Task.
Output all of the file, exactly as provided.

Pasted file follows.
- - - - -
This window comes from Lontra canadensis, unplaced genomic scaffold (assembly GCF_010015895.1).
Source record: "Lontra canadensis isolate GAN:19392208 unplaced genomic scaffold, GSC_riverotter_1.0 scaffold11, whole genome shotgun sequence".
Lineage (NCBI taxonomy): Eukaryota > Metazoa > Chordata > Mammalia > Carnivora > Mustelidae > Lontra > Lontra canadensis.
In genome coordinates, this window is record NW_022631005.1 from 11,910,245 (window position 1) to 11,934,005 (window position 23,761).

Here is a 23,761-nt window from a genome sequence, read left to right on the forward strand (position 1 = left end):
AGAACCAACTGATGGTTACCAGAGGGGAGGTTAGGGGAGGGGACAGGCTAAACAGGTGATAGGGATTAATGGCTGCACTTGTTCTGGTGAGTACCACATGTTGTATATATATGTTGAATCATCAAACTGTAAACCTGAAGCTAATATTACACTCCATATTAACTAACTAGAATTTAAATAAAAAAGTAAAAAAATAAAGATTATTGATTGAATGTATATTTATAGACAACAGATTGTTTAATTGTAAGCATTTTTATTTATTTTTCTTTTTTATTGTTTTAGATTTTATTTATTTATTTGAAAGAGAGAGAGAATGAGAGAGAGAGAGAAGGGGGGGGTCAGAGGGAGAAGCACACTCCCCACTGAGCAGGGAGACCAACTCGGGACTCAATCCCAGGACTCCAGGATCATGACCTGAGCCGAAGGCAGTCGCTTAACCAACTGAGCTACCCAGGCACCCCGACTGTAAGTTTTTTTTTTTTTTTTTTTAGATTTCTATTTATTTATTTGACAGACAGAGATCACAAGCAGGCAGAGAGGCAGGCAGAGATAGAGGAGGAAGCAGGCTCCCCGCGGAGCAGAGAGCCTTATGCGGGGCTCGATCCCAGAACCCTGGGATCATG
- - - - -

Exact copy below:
This window comes from Lontra canadensis, unplaced genomic scaffold (assembly GCF_010015895.1).
Source record: "Lontra canadensis isolate GAN:19392208 unplaced genomic scaffold, GSC_riverotter_1.0 scaffold11, whole genome shotgun sequence".
Lineage (NCBI taxonomy): Eukaryota > Metazoa > Chordata > Mammalia > Carnivora > Mustelidae > Lontra > Lontra canadensis.
In genome coordinates, this window is record NW_022631005.1 from 11,910,245 (window position 1) to 11,934,005 (window position 23,761).

Here is a 23,761-nt window from a genome sequence, read left to right on the forward strand (position 1 = left end):
AGAACCAACTGATGGTTACCAGAGGGGAGGTTAGGGGAGGGGACAGGCTAAACAGGTGATAGGGATTAATGGCTGCACTTGTTCTGGTGAGTACCACATGTTGTATATATATGTTGAATCATCAAACTGTAAACCTGAAGCTAATATTACACTCCATATTAACTAACTAGAATTTAAATAAAAAAGTAAAAAAATAAAGATTATTGATTGAATGTATATTTATAGACAACAGATTGTTTAATTGTAAGCATTTTTATTTATTTTTCTTTTTTATTGTTTTAGATTTTATTTATTTATTTGAAAGAGAGAGAGAATGAGAGAGAGAGAGAAGGGGGGGGTCAGAGGGAGAAGCACACTCCCCACTGAGCAGGGAGACCAACTCGGGACTCAATCCCAGGACTCCAGGATCATGACCTGAGCCGAAGGCAGTCGCTTAACCAACTGAGCTACCCAGGCACCCCGACTGTAAGTTTTTTTTTTTTTTTTTTTAGATTTCTATTTATTTATTTGACAGACAGAGATCACAAGCAGGCAGAGAGGCAGGCAGAGATAGAGGAGGAAGCAGGCTCCCCGCGGAGCAGAGAGCCTTATGCGGGGCTCGATCCCAGAACCCTGGGATCATG